“The new research will eventually save money and lives,” said Rep. Pete Stark, D-Calif. In the absence of information on what works, he said, patients are put at risk and billions of dollars are spent on ineffective or unnecessary treatments.

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Comments: 14 Showing:

wojtek1 wrote on 02/16/2009 10:07:18 AM:
�The new research will eventually save money and lives,� said Rep. Pete Stark, D-Calif. In the absence of information on what works, he said, patients are put at risk and billions of dollars are spent on ineffective or unnecessary treatments. ..... Translation for the general population: "This research will save no money because new bureaucracy will eat all the savings. A pencil pusher will decide what kind of treatment you get. Fixed amounts of money will be allocated at the beginning of a new year for each type of procedure (as it is in Europe), you can put your name down on the list. If you are 75+ you will get minimal treatment because you are old and create unncessary burden. Please vote for us in the next election and die soon afterwards."
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bec wrote on 10/06/2008 00:31:30 AM:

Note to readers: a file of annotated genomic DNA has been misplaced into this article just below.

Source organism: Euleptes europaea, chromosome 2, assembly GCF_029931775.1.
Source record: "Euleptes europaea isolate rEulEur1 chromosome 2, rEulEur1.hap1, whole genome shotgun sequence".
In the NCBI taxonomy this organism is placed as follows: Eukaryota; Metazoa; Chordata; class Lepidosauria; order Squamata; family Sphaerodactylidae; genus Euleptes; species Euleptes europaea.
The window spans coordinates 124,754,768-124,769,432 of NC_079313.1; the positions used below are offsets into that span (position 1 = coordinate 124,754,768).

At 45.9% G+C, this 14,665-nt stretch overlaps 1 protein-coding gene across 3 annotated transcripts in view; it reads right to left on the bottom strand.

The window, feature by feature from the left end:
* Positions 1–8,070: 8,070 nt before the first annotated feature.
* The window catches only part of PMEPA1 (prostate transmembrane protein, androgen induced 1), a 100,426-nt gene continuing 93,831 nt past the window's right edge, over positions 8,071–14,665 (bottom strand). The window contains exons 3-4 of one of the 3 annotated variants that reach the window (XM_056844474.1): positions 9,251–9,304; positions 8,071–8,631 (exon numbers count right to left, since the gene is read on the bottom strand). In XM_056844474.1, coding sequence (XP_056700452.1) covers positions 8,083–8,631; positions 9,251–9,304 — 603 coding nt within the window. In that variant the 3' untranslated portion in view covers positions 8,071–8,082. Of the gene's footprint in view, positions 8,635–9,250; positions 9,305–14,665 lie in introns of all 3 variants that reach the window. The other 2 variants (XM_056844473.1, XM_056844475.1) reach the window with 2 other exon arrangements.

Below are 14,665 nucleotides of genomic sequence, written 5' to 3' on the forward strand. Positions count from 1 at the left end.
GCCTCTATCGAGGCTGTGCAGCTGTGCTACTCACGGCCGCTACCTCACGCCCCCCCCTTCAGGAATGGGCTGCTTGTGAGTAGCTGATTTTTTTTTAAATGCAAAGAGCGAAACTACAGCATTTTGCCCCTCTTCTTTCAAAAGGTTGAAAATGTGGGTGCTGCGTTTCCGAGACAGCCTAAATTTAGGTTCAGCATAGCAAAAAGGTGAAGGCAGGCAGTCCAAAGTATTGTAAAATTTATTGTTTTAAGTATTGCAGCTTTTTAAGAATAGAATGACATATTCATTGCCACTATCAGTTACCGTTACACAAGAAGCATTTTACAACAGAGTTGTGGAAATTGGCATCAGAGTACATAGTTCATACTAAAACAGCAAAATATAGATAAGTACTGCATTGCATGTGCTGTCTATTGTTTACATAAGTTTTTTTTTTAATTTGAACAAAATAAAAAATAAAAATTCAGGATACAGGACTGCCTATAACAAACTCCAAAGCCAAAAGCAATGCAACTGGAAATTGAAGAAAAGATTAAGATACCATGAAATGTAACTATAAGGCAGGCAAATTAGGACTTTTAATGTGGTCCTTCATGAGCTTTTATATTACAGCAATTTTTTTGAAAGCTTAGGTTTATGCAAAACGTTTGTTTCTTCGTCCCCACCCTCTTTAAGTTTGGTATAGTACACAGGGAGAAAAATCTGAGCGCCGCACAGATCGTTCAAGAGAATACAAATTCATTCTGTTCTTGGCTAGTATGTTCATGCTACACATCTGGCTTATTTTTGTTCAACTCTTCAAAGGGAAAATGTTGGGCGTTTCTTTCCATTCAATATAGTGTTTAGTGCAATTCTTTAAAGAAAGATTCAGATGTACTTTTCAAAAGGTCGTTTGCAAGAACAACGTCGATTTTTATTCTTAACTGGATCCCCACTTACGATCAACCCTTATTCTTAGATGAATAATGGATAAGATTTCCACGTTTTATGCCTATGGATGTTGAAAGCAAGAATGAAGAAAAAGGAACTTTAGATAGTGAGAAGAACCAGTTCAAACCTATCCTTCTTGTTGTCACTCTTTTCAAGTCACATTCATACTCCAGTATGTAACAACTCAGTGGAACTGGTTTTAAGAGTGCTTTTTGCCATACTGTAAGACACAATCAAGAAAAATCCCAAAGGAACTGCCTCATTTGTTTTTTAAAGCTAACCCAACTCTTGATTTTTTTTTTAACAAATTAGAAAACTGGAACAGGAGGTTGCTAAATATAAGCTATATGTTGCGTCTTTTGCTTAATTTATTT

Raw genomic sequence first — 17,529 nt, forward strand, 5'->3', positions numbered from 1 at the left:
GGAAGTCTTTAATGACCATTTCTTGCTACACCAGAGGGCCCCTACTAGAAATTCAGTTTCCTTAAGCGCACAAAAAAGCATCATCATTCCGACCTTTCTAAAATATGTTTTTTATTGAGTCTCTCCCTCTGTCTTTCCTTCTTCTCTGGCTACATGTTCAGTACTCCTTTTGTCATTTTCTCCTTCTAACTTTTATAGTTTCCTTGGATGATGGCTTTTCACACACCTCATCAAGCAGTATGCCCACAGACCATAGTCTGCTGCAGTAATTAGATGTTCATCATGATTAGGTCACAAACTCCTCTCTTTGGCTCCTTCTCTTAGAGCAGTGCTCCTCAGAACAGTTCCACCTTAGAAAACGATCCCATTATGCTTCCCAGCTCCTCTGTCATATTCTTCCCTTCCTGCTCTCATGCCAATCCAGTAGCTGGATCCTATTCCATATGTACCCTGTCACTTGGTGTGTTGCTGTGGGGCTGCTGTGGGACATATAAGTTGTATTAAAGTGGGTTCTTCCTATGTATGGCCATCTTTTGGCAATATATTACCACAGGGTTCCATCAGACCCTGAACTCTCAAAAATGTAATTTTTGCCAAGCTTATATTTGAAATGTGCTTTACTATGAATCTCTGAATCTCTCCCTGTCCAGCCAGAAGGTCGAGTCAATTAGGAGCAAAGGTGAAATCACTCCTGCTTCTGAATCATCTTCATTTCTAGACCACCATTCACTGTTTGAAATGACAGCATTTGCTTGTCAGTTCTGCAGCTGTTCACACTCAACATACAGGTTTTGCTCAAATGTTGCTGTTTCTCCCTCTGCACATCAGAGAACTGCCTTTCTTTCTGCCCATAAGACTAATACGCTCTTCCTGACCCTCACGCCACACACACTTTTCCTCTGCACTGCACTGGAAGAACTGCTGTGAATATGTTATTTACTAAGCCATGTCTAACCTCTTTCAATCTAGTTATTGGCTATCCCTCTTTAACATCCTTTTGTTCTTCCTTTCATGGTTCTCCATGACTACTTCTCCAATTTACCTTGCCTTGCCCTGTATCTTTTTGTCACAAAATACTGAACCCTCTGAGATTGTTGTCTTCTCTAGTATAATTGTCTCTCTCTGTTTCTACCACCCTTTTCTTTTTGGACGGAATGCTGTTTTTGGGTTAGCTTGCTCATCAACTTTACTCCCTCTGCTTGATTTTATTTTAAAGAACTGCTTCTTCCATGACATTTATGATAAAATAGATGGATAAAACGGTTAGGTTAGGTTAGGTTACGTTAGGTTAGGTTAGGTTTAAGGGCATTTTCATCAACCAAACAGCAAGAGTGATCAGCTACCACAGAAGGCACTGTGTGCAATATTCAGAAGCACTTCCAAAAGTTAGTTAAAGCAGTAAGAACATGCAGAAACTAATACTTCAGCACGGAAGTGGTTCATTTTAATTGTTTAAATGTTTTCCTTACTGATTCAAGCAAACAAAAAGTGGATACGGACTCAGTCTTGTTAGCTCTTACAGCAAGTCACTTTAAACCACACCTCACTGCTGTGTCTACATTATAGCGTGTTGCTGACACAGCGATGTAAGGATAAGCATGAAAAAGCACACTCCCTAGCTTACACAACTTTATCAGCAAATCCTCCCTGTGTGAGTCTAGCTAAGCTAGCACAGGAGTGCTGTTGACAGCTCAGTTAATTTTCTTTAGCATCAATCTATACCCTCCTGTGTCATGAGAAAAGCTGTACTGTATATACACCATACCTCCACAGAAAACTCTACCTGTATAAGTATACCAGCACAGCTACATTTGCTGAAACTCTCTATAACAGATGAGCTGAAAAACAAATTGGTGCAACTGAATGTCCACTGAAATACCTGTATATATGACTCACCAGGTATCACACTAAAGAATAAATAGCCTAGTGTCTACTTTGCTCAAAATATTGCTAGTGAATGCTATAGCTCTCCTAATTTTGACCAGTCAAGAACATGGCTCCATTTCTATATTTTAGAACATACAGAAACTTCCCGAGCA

peterclarke, the guilt by association game is just going to lead nowhere. McCain is friendly with convicted criminals like G. Gordon Liddy, who committed the ultimate non-patriotic crime of stealing an election. So he's as bad as Daly. Ted Stevens and Palin were all buddy buddy, now he's headed to jail. This could go on and on...neither side wins. It's like a junior high pissing match.
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ManInCharlotte wrote on 10/05/2008 11:25:13 PM:
Both candidates are the worse the two parties could have come up with. I'm looking at a nice little piece of property in Costa Rica!!
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Producer wrote on 10/05/2008 11:17:39 PM:
A bunch of elitists hanging out at the Grove Park Inn talking about the dumb little people clinging to their religion and guns. Wow, what fun.
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amerikalover wrote on 10/05/2008 10:03:18 PM: